For the second week in a row, mortgage activity barely budged, despite a small drop in interest rates. Total application volume rose 0.8 percent last week on a seasonally adjusted basis from one week earlier, according to the Mortgage Bankers Association (MBA).
The gain in volume was, again, driven entirely by applications to refinance, which rose 2 percent from the previous week. Refinance volume is now 6 percent higher compared with the same week one year ago. Mortgage applications to purchase a home were essentially flat, down 0.1 percent from the previous week. Purchase volume, however, is 17.5 percent higher than it was one year ago.
"Although total purchase applications were little changed for the week, this resulted from a combination of a small increase for conventional purchase loans, and a decrease for government purchase loans," said Michael Fratantoni, chief economist for the MBA. "We continue to see a decline in the average size of purchase loans, further indicating that entry-level buyers are beginning to return to the market."
The Realtors are still not reporting any surge in first-time buyers, putting their share at just under one-third of home purchases in June; another report, however, from Campbell/Inside Mortgage Finance, said first-time buyer share is rising, now to 38.3 percent of home purchases in June, "a share not seen since 2010 when first-time homebuyer activity was boosted by a federal tax credit," according to the report. These buyers usually make up 40 percent of the purchase market.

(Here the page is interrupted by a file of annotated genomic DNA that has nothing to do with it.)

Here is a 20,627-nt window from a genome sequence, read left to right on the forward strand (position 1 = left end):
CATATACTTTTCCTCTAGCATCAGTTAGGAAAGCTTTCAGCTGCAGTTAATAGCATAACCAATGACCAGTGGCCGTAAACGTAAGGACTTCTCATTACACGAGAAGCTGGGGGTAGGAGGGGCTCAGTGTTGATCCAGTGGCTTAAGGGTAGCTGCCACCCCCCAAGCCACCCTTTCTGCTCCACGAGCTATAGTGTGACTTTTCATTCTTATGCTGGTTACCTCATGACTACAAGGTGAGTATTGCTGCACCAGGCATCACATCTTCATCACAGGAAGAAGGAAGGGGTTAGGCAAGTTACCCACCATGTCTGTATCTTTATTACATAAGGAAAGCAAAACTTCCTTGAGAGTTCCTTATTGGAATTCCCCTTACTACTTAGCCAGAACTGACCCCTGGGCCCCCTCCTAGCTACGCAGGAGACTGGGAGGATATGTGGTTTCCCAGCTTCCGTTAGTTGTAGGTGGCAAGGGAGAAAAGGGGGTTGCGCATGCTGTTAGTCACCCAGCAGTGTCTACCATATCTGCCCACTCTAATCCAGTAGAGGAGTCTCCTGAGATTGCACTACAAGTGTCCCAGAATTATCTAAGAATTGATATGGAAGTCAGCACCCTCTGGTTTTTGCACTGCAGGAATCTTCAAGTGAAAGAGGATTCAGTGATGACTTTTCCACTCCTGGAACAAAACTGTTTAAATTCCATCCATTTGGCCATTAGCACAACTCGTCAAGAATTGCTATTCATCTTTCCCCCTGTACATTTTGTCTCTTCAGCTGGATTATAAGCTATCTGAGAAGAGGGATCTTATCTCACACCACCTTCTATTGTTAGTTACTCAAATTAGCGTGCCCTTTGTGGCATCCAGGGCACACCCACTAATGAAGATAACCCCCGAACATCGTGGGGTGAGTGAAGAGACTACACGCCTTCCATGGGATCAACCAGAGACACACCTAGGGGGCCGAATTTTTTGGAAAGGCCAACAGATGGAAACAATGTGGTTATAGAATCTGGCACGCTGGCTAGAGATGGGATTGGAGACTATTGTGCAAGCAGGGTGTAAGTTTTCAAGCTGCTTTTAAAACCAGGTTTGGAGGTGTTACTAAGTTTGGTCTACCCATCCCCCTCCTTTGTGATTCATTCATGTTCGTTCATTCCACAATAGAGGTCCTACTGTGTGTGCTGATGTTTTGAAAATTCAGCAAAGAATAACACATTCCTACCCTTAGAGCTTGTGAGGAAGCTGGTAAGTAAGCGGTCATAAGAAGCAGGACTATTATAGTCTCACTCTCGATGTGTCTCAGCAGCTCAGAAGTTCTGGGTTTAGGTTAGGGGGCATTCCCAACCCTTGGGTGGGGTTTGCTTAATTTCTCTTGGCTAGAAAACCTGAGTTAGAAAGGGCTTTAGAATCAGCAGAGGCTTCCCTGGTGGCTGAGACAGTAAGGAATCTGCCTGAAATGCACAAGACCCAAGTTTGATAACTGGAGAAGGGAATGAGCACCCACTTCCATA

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Whatever the share of first-time buyers, the home ownership rate continued to decline in the second quarter. It fell to just 64.3 percent, the lowest rate in 48 years, according to the U.S. Census. The decline comes as home prices gain some steam, but mortgage rates ease slightly.
The average contract interest rate for 30-year fixed-rate mortgages with conforming loan balances ($417,000 or less) decreased to 4.17 percent last week, the lowest level since June, from 4.23 percent, with points increasing to 0.36 from 0.34 (including the origination fee) for 80 percent loan-to-value ratio loans, according to the MBA.